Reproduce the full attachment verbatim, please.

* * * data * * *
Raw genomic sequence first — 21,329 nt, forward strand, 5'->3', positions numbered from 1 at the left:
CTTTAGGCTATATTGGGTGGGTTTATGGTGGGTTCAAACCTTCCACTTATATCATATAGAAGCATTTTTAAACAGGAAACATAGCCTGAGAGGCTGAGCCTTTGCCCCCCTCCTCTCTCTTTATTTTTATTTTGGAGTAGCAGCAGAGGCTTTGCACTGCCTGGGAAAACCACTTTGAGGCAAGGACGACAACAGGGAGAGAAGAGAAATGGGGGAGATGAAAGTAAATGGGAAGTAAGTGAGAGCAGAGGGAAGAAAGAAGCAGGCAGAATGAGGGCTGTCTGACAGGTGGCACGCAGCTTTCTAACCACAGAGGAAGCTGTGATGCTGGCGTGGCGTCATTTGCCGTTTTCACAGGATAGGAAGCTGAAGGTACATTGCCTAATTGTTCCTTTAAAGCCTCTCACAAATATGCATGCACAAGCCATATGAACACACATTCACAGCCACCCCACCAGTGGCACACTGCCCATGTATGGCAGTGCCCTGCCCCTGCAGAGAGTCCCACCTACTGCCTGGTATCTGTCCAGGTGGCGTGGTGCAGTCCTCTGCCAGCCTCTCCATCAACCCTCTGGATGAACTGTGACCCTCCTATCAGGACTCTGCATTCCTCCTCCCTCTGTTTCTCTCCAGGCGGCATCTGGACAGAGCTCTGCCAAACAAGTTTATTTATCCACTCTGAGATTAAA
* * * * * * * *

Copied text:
Raw genomic sequence first — 21,329 nt, forward strand, 5'->3', positions numbered from 1 at the left:
CTTTAGGCTATATTGGGTGGGTTTATGGTGGGTTCAAACCTTCCACTTATATCATATAGAAGCATTTTTAAACAGGAAACATAGCCTGAGAGGCTGAGCCTTTGCCCCCCTCCTCTCTCTTTATTTTTATTTTGGAGTAGCAGCAGAGGCTTTGCACTGCCTGGGAAAACCACTTTGAGGCAAGGACGACAACAGGGAGAGAAGAGAAATGGGGGAGATGAAAGTAAATGGGAAGTAAGTGAGAGCAGAGGGAAGAAAGAAGCAGGCAGAATGAGGGCTGTCTGACAGGTGGCACGCAGCTTTCTAACCACAGAGGAAGCTGTGATGCTGGCGTGGCGTCATTTGCCGTTTTCACAGGATAGGAAGCTGAAGGTACATTGCCTAATTGTTCCTTTAAAGCCTCTCACAAATATGCATGCACAAGCCATATGAACACACATTCACAGCCACCCCACCAGTGGCACACTGCCCATGTATGGCAGTGCCCTGCCCCTGCAGAGAGTCCCACCTACTGCCTGGTATCTGTCCAGGTGGCGTGGTGCAGTCCTCTGCCAGCCTCTCCATCAACCCTCTGGATGAACTGTGACCCTCCTATCAGGACTCTGCATTCCTCCTCCCTCTGTTTCTCTCCAGGCGGCATCTGGACAGAGCTCTGCCAAACAAGTTTATTTATCCACTCTGAGATTAAA